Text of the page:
ferment


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fer·ment

 (fûr′mĕnt′)
n.
1. Something, such as a yeast, bacterium, mold, or enzyme, that causes fermentation.
2. Fermentation.
3.
a. A state of agitation or of turbulent change or development.
b. An agent that precipitates or is capable of precipitating such a state; a catalyst.
v. (fər-mĕnt′) fer·ment·ed, fer·ment·ing, fer·ments
v.tr.
1. To produce by or as if by fermentation.
2. To cause to undergo fermentation.
3. To make turbulent; excite or agitate.
v.intr.
1. To undergo fermentation.
2. To be in an excited or agitated state; seethe.

[Middle English, from Old French, from Latin fermentum; see bhreu- in Indo-European roots.]

fer·ment′a·bil′i·ty n.
fer·ment′a·ble adj.

ferment

n
1. (Biochemistry) any agent or substance, such as a bacterium, mould, yeast, or enzyme, that causes fermentation
2. (Biochemistry) another word for fermentation
3. commotion; unrest
vb
4. (Biochemistry) to undergo or cause to undergo fermentation
5. to stir up or seethe with excitement
[C15: from Latin fermentum yeast, from fervēre to seethe]
ferˈmentable adj
ferˌmentaˈbility n
ferˈmenter n
Usage: See at foment

fer•ment

(n. ˈfɜr mɛnt; v. fərˈmɛnt)

n.
1. any of a group of living organisms, as yeasts, molds, and certain bacteria, that cause fermentation.
2. an enzyme that catalyzes the anaerobic breakdown of molecules that yield energy.
4. agitation or excitement; commotion: artistic ferment; political ferment.
v.t.
5. to act upon as a ferment.
6. to cause to undergo fermentation.
7. to inflame or excite; foment.
v.i.
8. to be fermented; undergo fermentation.
9. to seethe with agitation or excitement.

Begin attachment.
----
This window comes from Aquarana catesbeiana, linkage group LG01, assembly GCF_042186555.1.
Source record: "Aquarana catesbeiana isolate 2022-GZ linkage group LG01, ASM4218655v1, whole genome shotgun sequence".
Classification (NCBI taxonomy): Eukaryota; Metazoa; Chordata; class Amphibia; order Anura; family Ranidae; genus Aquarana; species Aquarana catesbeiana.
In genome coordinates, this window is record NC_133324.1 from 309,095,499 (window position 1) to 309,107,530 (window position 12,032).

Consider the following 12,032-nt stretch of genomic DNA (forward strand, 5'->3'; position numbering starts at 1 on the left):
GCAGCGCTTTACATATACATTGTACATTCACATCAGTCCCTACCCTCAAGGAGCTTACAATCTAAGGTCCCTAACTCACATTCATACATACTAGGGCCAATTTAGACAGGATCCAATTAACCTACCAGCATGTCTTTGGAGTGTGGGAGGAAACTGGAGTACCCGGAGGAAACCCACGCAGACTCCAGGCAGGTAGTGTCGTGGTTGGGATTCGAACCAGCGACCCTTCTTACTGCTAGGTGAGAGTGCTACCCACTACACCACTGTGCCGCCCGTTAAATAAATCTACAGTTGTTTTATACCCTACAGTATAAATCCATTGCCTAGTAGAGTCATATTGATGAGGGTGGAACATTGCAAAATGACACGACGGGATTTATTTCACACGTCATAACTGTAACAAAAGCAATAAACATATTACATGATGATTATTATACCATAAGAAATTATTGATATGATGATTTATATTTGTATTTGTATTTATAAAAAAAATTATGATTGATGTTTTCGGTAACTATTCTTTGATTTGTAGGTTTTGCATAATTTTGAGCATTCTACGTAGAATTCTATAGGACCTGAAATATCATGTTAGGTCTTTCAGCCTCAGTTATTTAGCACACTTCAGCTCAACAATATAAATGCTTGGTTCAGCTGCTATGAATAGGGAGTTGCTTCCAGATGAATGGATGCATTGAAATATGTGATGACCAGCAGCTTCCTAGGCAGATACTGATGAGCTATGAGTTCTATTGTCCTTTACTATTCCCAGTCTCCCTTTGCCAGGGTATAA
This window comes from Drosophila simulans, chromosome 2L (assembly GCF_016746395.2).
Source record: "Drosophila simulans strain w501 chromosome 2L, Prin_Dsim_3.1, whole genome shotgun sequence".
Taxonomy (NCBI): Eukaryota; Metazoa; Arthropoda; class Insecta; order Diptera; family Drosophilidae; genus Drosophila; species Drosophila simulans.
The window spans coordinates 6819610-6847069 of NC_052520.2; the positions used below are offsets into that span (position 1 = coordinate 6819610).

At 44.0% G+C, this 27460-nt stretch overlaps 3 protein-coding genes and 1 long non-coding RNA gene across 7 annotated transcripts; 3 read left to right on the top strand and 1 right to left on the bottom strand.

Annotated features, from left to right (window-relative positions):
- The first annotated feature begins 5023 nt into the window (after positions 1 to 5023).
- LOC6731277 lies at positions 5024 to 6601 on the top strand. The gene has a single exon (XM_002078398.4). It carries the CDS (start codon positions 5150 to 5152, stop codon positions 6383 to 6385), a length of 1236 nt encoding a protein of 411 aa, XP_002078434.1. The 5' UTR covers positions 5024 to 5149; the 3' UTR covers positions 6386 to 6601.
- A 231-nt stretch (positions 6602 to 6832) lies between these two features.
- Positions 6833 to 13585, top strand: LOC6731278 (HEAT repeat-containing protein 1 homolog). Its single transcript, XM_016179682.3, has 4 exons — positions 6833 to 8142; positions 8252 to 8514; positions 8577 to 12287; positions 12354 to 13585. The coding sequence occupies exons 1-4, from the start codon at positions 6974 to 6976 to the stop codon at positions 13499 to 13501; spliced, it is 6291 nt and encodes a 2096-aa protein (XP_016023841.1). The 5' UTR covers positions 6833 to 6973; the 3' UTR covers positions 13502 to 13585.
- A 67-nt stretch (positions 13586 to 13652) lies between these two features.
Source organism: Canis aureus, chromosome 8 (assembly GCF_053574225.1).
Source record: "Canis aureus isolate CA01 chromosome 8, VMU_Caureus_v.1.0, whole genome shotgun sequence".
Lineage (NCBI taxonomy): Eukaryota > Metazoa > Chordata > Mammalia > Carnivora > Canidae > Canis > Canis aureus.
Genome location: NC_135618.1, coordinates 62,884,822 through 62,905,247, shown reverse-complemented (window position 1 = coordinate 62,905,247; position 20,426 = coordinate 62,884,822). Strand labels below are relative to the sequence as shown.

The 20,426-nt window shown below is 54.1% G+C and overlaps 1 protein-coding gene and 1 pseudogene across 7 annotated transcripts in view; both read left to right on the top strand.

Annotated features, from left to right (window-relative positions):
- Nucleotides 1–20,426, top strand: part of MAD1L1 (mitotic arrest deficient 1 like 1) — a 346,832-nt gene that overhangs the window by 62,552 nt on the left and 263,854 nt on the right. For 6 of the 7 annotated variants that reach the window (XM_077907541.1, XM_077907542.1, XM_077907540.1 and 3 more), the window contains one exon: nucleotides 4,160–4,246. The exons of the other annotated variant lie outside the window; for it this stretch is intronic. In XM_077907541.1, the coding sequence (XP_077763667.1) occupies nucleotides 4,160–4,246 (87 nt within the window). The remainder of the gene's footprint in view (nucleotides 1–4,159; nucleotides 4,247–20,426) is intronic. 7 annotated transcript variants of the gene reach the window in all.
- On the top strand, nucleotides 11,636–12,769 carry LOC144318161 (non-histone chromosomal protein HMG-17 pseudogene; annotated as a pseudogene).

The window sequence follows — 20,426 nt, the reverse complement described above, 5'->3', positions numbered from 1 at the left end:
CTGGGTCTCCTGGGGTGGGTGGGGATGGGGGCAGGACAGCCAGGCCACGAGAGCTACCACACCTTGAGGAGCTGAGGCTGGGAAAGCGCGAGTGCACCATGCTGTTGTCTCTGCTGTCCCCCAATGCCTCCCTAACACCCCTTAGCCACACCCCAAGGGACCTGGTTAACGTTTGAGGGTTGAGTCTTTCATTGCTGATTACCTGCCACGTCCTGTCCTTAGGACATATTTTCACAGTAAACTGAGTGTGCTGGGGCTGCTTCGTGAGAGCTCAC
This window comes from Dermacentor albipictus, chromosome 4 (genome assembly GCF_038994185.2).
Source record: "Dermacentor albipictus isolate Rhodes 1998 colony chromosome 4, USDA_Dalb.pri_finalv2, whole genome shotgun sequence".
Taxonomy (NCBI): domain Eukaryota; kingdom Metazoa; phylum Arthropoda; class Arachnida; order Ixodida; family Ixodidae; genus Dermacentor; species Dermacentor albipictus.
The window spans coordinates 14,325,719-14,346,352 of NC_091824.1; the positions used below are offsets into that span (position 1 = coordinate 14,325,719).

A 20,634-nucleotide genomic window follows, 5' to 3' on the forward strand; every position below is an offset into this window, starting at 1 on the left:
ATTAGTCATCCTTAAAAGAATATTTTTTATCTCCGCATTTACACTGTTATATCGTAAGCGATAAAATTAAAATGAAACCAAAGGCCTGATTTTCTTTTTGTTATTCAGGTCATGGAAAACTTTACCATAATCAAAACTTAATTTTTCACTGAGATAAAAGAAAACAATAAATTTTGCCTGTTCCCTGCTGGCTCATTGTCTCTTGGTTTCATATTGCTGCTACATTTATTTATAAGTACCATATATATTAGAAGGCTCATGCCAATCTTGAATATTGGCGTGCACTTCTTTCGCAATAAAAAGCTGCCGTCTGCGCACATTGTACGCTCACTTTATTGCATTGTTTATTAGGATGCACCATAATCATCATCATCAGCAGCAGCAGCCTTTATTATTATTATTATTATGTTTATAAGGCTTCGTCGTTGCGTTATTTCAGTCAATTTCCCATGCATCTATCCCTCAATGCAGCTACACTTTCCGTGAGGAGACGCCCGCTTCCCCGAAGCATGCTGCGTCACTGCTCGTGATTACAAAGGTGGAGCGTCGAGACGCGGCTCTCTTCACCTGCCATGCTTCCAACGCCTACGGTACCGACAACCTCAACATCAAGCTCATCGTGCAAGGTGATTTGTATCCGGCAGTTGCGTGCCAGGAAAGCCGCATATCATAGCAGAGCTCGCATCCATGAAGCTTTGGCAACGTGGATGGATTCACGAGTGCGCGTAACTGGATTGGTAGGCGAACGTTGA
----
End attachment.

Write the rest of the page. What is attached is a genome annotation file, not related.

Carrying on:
[1350–1400; Middle English < Latin fermentum yeast, fermentāre to cause to rise; akin to barm, Latin fervēre to boil]
fer•ment′a•ble, adj.
fer•ment`a•bil′i•ty, n.
fer•ment′er, fer•men′tor, n.

Ferment

 a tumult of agitation; an assembly of people affected by such a tumult, 1672.

ferment


Past participle: fermented
Gerund: fermenting

Imperative
ferment
ferment
Present
I ferment
you ferment
he/she/it ferments
we ferment
you ferment
they ferment
Preterite
I fermented
you fermented
he/she/it fermented
we fermented
you fermented
they fermented
Present Continuous
I am fermenting
you are fermenting
he/she/it is fermenting
we are fermenting
you are fermenting
they are fermenting
Present Perfect
I have fermented
you have fermented
he/she/it has fermented
we have fermented
you have fermented
they have fermented
Past Continuous
I was fermenting
you were fermenting
he/she/it was fermenting
we were fermenting
you were fermenting
they were fermenting
Past Perfect
I had fermented
you had fermented
he/she/it had fermented
we had fermented
you had fermented
they had fermented
Future
I will ferment
you will ferment
he/she/it will ferment
we will ferment
you will ferment
they will ferment
Future Perfect
I will have fermented
you will have fermented
he/she/it will have fermented
we will have fermented
you will have fermented
they will have fermented